Residents take differing approaches to composting
Neighbors participating in the Linden Hills Compost pilot are experiencing the 1970s all over again.
Recycling was a new phenomenon then and many thought it was just a passing fad. Today, there is voluntary citywide recycling and, for the first time in Minneapolis, a voluntary compost pilot program in the Linden Hills neighborhood.
All organics, such as leftover food scraps, coffee grounds, and even pet hair can be piled in a bag, transported to compost bin and sent to a processing facility to break down naturally and safely. However, plastics, pet droppings and yard clippings are not allowed — at least not yet.
A recent meeting revealed that many of the roughly 1,000 residents taking part in the pilot program since its Sept. 15 launch have their own style and approach to composting.
Some set up compost piles in their backyards, while others use plastic storage containers in their back hallway.
A few residents questioned whether they could use plastic bags to reduce the stickiness of compost bins. The answer is no.
Therefore, organizers suggested using the somewhat pricey biodegradable garbage bags, or even — perhaps, sadly — this Southwest Journal as a liner for your organics bin.
The program’s director, Susan Young, said organics carts containing too many liquids, loose organics or nonorganics — such as wood scraps — will be tagged and left on the curb.
Organizers also recommended other helpful options: Convert your kitchen trashcan into a compost compactor or consider a pull-out “trash drawer” for trash featuring multiple compartments with organics, recyclable paper and nonrecyclables in three separate spaces.
Young said the jury is still out, however, on whether the progressive compost program will get past the pilot stage, noting that it will be evaluated after its first year.
Hennepin County Organics and Recycling Specialist John Jaimez said that, most of the time, 75 percent of residents must participate in a compost program to make it a viable option. Very early estimates Oct. 2 showed about 25 percent of Linden Hills residents participating.
The pilot program is funded by Hennepin County ($80,000) and Minneapolis ($500,000).
For a more comprehensive list of compostable materials, go to www.lhpowerandlight.org.
From the curb to the bank?
RecycleBank, a program that rewards those who recycle in the form of coupons, is taking off in western Hennepin County, but Allied Waste, which maintains exclusive rights to the program, said it doesn’t have a specific date of when it would be pitched as a possibility in Minneapolis.
“I don’t know right now,” said Allied Waste’s District Municipal Services Manager Rich Hirstein. “[Minneapolis] has a recycling contract and different contract all together. But we would certainly love to talk to them.”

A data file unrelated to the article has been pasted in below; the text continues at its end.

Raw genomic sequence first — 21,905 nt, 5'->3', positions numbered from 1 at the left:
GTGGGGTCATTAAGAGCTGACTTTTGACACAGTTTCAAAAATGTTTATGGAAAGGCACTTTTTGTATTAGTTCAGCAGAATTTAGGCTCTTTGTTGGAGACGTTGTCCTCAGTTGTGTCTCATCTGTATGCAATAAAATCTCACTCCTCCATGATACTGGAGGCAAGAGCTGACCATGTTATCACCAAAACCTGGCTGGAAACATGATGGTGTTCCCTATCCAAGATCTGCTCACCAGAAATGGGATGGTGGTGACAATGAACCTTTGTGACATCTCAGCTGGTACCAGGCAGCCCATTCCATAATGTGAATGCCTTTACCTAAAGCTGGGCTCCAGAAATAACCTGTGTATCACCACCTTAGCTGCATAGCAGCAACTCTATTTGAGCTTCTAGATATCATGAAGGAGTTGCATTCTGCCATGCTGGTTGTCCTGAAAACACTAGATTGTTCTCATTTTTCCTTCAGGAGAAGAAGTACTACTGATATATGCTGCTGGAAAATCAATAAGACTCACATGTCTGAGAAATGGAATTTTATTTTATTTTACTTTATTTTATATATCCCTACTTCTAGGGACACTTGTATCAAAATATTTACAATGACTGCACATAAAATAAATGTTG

The program, which has seen success in a growing number cities, likely wouldn’t be able to be adopted in Minneapolis unless a number of city contracts expired or were amended, Hirstein said.
Susan Young, Minneapolis’s solid waste and recycling director, said that she will take a close look at RecycleBank after the Linden Hills Compost Pilot program ends, but that, by and large, the program is only a viable option in the suburbs where micro-chipped recycling bins would be easier to collect and keep track of from week-to-week.
While Hirstein didn’t have a specific timetable as to when he would pitch RecycleBank plans to the city, he said: “We fully intend to soon.”
Young said that adopting RecycleBank in Minneapolis would mean hiring an estimated three full-time employees at a cost of $120,000, getting local business on board and the end of the recycling credit.
Both Hirstein and Young are awaiting results of the newly launched RecycleBank programs in specific neighborhoods in Eden Prairie (October) and Maple Grove (February) to produce quantifiable results.
Several Southwest legislators awarded for green voting record
Five Southwest legislators had clean, green voting records in 2008, according to a conservation organization.
As a result, state Reps. Margaret Anderson Kelliher (DFL-60A), Paul Thissen (DFL-63A) and Karen Clark (DFL-61A), and state Sens. Scott Dibble (DFL-60) and Dan Larson (DFL-63), received the so-called “100% Minnesotan” award Sept. 22 for their “perfect record on key conservation, energy and clean water votes” during the 2008 Minnesota legislative session.
The Conservation Minnesota Voter Center, which presented the award, bills itself as a nonpartisan informational organization that enables citizens to check Minnesota legislative voting records on green issues.
The five Southwest lawmakers awarded were part of a contingent of 40 state representatives and state 17 senators who performed perfectly, according to www.mnvotercenter.org.
The website scored legislators’ votes on a proposed constitutional amendment to increase state investment in clean water, parks and habitat; environmentally friendly transportation funding; clean cars; nontoxic toys; global warming-emissions cuts; recycling; and others.